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Old 09-12-05, 09:04 AM   #10
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Quote:
Originally Posted by IchbinJay
How do they ride? Is the braking distance better or worse than a fixed gear? How about skidding, is it a big problem with the 700c tires?
Stopping distance is no better or worse than fixed as far as I can tell. It stops better than I thought it would considering the tires.
So far I haven't had a problem with skidding when I didn't want to, but I also haven't been down any steep hills in the rain. Or dealt with icy/slushy roads. Skids on purpose are very easy.
As usual, yeah, a front brake in addition to the coaster would be safer. I'll put one on eventually.
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Old 09-12-05, 01:56 PM   #11
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Well, I do have a front brake on my bike already. I kinda just wanted something that didn't look as obtrusive but was reliable, especially in the winter. Also, I just like to tinker with bikes. It's fun in and of itself.

The other thing is that although my fixed gear bike can go faster than my MTB SS, I find that using a coasting bike is just easier when I'm riding around a congested campus or urban enviornment. Surprisingly I've found my fixed gear bike to be a better distance road bike rather than an urban bike. It almost makes me wonder whether a freewheeling bike would be better for messengers or not, right? I mean, just thinking ahead to winter, I can already see my poor braking on the fixed gear as opposed to the coaster brake wheel (the lesser of two evils I suppose).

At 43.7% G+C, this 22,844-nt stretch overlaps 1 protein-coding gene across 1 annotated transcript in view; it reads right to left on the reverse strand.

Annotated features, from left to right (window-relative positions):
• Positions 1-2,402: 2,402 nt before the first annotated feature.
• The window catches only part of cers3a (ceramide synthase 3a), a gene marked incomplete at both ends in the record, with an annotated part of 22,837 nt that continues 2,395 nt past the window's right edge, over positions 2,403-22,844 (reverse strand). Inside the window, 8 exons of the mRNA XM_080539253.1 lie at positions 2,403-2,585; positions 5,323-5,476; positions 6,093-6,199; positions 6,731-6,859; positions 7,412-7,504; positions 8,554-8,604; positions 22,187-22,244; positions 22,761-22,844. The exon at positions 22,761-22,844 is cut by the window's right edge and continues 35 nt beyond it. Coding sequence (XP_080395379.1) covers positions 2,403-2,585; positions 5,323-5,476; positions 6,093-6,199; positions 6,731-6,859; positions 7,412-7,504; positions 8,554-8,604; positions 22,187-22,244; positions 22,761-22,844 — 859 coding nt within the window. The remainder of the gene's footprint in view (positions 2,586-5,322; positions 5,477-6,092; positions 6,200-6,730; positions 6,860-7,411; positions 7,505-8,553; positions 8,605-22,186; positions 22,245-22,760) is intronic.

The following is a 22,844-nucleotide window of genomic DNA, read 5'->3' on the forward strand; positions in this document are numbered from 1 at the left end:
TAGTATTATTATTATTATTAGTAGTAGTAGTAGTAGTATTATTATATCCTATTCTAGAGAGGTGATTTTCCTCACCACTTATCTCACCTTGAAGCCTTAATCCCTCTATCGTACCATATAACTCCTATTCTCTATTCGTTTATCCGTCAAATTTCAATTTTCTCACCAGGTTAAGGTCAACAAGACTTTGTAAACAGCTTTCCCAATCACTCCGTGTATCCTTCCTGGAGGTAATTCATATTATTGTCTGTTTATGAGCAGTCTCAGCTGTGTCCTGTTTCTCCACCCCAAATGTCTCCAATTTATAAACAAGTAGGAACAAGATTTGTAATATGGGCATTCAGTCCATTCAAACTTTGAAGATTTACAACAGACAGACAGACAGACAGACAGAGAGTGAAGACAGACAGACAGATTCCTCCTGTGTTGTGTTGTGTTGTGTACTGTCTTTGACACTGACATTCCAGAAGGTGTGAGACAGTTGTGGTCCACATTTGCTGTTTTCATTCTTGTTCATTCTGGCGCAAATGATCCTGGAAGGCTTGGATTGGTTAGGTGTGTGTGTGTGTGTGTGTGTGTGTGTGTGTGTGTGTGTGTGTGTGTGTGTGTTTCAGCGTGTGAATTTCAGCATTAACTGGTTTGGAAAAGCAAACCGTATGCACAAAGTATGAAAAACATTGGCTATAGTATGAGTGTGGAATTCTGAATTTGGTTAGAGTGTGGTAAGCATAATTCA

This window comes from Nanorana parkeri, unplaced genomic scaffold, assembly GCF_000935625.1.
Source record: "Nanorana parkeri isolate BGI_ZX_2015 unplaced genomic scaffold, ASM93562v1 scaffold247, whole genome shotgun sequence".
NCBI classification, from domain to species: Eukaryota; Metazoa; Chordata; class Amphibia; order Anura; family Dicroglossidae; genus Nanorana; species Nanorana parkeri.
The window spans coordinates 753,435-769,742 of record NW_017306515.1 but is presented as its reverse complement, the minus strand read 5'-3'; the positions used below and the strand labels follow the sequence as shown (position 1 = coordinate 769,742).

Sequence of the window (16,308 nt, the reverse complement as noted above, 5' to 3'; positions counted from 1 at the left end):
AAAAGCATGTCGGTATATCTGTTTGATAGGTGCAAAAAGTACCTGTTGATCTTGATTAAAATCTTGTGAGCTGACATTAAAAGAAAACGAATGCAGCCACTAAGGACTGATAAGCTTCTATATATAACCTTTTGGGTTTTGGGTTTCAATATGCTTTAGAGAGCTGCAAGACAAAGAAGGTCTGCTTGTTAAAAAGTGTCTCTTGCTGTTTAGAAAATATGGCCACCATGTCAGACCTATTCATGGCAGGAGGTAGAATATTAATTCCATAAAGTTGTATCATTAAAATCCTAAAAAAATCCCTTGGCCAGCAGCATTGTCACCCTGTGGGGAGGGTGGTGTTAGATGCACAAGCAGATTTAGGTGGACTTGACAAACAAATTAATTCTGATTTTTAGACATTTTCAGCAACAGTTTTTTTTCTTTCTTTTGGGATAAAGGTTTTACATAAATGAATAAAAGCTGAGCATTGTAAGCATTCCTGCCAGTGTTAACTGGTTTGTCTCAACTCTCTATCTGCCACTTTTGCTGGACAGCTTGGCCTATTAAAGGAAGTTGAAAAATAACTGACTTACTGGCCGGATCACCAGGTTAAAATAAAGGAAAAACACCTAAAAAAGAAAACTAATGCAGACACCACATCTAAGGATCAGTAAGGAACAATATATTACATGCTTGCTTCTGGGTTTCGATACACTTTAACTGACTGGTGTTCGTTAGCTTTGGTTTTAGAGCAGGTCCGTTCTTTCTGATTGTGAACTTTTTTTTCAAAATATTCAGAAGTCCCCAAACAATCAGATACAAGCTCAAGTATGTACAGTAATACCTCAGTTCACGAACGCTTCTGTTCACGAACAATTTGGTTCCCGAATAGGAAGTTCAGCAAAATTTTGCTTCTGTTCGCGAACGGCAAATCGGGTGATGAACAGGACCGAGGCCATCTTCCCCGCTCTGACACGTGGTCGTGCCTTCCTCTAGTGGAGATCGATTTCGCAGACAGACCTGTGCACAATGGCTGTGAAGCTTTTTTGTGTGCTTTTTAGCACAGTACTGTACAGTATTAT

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Old 09-12-05, 02:05 PM   #12
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Quote:
Originally Posted by lz4005
If you search the archives you'll find several who have. jimv most notably has some beautiful 700c coaster bikes.

Earlier this year I had a Steamroller built up with a Shimano E-type coaster hub. The only minor problem was having to use extra thick tandem spokes because the holes in the hub were too big for regular ones.